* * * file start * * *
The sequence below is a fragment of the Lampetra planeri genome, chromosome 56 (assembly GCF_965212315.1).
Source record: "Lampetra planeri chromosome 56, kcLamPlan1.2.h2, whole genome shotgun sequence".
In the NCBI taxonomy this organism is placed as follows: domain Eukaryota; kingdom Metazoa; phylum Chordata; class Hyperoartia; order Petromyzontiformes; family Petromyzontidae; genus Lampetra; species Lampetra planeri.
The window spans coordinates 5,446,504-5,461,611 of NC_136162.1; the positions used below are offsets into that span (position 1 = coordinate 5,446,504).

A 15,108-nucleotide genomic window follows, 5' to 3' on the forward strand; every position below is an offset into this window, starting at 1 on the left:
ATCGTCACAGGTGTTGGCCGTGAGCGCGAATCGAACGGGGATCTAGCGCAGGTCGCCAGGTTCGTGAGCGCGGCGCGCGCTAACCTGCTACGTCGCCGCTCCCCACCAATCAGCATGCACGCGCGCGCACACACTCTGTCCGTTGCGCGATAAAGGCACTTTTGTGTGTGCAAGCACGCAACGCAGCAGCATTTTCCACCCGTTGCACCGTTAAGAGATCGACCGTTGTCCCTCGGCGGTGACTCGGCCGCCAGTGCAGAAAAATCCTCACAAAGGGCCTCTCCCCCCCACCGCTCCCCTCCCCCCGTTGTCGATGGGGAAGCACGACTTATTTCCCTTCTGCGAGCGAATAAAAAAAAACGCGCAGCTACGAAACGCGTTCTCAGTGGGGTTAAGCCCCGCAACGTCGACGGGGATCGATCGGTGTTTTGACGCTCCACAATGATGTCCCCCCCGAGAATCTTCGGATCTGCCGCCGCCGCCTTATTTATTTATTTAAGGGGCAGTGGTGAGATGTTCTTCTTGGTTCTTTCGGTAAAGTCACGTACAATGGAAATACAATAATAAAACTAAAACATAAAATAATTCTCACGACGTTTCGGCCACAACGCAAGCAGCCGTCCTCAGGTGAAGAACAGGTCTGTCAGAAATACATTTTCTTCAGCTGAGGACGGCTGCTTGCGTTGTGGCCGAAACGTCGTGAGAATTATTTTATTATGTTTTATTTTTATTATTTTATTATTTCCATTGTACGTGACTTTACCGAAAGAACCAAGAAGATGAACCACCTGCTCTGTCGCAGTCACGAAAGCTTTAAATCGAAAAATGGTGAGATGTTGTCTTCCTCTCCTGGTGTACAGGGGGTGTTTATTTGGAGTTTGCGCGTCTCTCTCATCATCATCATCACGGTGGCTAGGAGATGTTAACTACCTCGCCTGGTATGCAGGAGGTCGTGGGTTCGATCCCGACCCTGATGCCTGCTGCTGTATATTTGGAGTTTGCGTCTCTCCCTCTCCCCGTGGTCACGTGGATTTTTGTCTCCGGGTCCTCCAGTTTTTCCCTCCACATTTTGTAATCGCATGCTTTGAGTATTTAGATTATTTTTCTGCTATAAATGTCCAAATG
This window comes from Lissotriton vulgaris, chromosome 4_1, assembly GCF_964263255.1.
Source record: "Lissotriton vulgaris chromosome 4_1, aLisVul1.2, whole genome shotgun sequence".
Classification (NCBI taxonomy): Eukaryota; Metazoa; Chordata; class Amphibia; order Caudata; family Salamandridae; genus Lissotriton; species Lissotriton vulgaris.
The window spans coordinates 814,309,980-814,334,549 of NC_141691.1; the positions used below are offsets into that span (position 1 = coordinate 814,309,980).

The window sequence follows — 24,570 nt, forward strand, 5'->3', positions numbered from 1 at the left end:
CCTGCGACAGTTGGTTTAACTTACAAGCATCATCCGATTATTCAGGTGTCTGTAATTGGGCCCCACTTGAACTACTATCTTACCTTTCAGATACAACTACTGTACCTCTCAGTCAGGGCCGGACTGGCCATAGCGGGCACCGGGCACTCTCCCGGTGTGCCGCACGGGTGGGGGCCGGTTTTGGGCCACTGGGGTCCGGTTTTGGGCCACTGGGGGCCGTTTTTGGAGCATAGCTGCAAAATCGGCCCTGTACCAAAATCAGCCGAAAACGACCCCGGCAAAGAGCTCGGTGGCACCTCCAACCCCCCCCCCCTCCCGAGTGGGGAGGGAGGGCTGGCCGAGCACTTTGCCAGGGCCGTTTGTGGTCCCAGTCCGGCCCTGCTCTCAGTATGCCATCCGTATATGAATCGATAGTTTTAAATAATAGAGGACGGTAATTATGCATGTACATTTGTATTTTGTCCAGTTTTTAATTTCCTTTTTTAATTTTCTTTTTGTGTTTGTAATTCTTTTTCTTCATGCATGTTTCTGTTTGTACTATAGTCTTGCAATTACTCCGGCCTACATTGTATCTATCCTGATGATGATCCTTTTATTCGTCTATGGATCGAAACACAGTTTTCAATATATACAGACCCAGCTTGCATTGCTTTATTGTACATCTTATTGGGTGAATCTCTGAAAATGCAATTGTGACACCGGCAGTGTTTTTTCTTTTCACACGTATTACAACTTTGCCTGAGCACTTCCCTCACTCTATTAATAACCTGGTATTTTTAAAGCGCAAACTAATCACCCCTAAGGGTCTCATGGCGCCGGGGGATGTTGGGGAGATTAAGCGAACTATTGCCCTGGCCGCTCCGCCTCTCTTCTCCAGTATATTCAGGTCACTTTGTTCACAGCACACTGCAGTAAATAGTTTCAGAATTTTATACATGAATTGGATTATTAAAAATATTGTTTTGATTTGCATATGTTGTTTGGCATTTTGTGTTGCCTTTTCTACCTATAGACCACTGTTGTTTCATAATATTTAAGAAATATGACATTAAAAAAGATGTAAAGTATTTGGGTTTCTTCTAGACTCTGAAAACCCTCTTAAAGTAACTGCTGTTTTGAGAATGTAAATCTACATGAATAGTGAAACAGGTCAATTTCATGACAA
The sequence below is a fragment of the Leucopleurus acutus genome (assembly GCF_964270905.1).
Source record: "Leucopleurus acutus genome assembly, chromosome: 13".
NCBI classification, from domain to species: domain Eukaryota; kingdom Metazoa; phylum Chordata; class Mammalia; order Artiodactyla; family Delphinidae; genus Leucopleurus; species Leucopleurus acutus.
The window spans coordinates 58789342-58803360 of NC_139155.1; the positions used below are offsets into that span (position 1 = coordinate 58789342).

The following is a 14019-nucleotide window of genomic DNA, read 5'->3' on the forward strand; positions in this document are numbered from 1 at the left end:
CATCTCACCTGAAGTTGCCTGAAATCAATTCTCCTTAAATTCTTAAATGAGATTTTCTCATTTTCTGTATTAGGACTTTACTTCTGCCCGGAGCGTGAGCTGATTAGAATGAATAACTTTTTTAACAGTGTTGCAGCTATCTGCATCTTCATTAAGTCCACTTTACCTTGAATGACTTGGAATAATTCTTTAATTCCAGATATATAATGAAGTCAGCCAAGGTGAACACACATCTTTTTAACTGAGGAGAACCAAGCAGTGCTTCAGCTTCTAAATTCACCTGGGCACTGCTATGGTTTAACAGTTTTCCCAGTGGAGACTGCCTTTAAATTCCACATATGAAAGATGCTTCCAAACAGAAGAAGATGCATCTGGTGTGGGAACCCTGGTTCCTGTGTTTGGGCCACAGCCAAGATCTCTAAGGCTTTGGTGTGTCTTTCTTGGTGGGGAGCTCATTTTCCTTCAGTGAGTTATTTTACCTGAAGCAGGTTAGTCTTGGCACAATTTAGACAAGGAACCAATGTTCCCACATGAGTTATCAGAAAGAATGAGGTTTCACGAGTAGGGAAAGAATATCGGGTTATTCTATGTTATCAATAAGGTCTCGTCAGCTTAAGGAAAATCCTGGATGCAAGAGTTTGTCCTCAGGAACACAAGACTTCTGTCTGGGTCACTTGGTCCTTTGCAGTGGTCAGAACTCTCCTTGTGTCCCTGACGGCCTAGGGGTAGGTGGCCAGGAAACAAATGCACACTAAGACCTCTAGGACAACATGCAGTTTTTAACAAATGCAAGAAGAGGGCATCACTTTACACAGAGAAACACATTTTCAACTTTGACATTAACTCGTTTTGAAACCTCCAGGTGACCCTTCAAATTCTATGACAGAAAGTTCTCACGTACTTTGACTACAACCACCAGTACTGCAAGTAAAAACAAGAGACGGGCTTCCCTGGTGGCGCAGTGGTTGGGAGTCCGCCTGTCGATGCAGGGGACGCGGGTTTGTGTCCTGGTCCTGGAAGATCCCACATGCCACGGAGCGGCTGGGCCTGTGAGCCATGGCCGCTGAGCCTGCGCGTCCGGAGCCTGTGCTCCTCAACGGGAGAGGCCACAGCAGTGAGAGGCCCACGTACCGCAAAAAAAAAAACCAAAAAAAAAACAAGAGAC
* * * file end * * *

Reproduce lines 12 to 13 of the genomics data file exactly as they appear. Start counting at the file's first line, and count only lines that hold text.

CCTGCGACAGTTGGTTTAACTTACAAGCATCATCCGATTATTCAGGTGTCTGTAATTGGGCCCCACTTGAACTACTATCTTACCTTTCAGATACAACTACTGTACCTCTCAGTCAGGGCCGGACTGGCCATAGCGGGCACCGGGCACTCTCCCGGTGTGCCGCACGGGTGGGGGCCGGTTTTGGGCCACTGGGGTCCGGTTTTGGGCCACTGGGGGCCGTTTTTGGAGCATAGCTGCAAAATCGGCCCTGTACCAAAATCAGCCGAAAACGACCCCGGCAAAGAGCTCGGTGGCACCTCCAACCCCCCCCCCCTCCCGAGTGGGGAGGGAGGGCTGGCCGAGCACTTTGCCAGGGCCGTTTGTGGTCCCAGTCCGGCCCTGCTCTCAGTATGCCATCCGTATATGAATCGATAGTTTTAAATAATAGAGGACGGTAATTATGCATGTACATTTGTATTTTGTCCAGTTTTTAATTTCCTTTTTTAATTTTCTTTTTGTGTTTGTAATTCTTTTTCTTCATGCATGTTTCTGTTTGTACTATAGTCTTGCAATTACTCCGGCCTACATTGTATCTATCCTGATGATGATCCTTTTATTCGTCTATGGATCGAAACACAGTTTTCAATATATACAGACCCAGCTTGCATTGCTTTATTGTACATCTTATTGGGTGAATCTCTGAAAATGCAATTGTGACACCGGCAGTGTTTTTTCTTTTCACACGTATTACAACTTTGCCTGAGCACTTCCCTCACTCTATTAATAACCTGGTATTTTTAAAGCGCAAACTAATCACCCCTAAGGGTCTCATGGCGCCGGGGGATGTTGGGGAGATTAAGCGAACTATTGCCCTGGCCGCTCCGCCTCTCTTCTCCAGTATATTCAGGTCACTTTGTTCACAGCACACTGCAGTAAATAGTTTCAGAATTTTATACATGAATTGGATTATTAAAAATATTGTTTTGATTTGCATATGTTGTTTGGCATTTTGTGTTGCCTTTTCTACCTATAGACCACTGTTGTTTCATAATATTTAAGAAATATGACATTAAAAAAGATGTAAAGTATTTGGGTTTCTTCTAGACTCTGAAAACCCTCTTAAAGTAACTGCTGTTTTGAGAATGTAAATCTACATGAATAGTGAAACAGGTCAATTTCATGACAA
The sequence below is a fragment of the Leucopleurus acutus genome (assembly GCF_964270905.1).